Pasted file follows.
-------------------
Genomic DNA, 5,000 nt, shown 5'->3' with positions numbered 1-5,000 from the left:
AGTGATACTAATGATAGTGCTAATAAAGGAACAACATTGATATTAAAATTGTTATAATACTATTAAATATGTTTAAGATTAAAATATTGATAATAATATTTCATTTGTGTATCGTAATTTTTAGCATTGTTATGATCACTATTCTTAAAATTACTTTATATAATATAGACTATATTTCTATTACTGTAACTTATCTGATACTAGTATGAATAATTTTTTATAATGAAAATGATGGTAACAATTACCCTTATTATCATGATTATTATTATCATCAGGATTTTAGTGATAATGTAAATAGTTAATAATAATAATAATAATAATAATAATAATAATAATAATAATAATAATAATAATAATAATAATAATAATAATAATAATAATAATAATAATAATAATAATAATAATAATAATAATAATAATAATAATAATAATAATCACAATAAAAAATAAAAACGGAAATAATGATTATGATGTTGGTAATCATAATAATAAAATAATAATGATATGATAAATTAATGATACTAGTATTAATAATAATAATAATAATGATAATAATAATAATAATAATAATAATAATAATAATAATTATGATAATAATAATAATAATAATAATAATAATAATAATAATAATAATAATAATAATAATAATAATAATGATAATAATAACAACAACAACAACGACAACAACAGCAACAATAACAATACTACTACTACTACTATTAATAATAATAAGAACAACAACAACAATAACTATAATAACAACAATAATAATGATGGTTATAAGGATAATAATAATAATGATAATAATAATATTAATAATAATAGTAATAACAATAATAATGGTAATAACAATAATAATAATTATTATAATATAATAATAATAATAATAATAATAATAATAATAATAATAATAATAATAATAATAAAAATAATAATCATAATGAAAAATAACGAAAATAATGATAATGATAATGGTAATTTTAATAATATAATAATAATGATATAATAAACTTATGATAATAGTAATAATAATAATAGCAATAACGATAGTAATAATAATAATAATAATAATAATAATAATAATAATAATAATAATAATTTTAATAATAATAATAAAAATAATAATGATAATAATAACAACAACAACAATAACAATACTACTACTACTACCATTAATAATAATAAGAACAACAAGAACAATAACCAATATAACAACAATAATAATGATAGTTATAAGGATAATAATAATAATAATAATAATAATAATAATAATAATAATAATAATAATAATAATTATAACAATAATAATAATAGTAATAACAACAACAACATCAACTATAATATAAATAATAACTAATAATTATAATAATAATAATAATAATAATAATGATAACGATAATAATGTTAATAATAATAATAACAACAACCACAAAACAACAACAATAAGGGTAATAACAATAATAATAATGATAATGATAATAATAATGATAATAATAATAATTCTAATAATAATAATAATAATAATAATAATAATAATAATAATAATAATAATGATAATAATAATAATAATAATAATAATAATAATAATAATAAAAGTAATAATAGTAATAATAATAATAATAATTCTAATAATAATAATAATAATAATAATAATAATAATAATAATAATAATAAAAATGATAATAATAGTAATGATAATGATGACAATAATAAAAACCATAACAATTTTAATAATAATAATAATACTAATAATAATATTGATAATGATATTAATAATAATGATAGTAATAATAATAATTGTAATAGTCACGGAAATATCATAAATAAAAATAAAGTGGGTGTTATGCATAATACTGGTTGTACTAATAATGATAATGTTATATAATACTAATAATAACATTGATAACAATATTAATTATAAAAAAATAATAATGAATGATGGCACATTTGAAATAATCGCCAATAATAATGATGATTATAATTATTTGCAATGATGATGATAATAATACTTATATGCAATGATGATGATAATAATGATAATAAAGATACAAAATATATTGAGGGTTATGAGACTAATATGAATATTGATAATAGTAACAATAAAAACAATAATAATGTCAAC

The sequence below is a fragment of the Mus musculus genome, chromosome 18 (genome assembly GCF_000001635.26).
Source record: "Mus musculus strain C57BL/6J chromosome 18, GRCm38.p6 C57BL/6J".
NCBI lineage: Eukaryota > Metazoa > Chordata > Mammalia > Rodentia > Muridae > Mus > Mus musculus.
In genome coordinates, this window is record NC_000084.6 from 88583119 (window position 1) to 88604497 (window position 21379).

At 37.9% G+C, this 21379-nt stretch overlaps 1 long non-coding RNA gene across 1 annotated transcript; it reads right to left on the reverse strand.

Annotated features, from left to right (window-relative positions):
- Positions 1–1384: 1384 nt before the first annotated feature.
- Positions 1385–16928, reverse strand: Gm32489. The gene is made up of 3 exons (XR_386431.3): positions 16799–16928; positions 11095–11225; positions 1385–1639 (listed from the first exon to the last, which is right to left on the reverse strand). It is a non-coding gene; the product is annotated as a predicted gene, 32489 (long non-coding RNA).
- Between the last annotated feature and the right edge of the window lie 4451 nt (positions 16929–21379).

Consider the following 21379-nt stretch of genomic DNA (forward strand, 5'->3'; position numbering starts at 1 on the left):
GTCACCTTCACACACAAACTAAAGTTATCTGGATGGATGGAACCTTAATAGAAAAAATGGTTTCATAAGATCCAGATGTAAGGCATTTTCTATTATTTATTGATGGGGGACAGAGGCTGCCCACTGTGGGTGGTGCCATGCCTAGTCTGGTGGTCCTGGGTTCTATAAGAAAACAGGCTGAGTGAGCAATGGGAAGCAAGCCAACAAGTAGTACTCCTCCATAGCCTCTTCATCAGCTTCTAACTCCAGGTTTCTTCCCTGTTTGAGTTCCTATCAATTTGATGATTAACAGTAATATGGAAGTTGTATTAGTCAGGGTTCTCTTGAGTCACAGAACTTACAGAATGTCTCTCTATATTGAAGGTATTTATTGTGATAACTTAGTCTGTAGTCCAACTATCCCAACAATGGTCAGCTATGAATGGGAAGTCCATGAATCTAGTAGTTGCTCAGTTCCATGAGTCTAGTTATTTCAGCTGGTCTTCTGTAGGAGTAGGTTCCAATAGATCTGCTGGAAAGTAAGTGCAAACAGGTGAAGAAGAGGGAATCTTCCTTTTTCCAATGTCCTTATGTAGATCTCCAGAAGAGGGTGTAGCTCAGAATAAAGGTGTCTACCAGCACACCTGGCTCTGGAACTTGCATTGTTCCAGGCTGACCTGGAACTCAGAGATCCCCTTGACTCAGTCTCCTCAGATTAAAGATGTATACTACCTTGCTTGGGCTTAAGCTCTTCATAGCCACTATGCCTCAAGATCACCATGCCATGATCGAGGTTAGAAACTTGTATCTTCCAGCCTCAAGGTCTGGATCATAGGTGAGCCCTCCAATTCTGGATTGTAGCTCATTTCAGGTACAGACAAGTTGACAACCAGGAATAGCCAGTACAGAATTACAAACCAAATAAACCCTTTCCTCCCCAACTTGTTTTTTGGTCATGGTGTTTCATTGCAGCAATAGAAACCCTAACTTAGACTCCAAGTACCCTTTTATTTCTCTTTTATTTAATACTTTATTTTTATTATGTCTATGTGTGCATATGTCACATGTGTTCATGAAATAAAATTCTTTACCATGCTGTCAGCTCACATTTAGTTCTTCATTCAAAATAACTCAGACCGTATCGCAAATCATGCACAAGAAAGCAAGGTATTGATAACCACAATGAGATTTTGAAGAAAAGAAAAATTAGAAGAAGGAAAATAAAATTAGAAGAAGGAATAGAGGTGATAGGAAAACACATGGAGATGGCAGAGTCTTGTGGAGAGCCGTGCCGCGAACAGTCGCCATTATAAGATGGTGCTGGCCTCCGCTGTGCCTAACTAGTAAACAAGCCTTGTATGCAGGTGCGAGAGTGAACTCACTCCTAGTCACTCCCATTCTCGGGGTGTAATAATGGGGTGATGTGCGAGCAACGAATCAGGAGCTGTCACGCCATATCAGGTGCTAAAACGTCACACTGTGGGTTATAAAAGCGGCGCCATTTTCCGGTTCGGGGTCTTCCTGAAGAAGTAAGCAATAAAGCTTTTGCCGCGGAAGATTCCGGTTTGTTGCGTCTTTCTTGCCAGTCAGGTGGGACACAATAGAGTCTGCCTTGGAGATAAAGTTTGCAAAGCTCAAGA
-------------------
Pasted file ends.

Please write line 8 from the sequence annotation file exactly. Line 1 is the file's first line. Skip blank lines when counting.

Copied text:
Annotated features, from left to right (window-relative positions):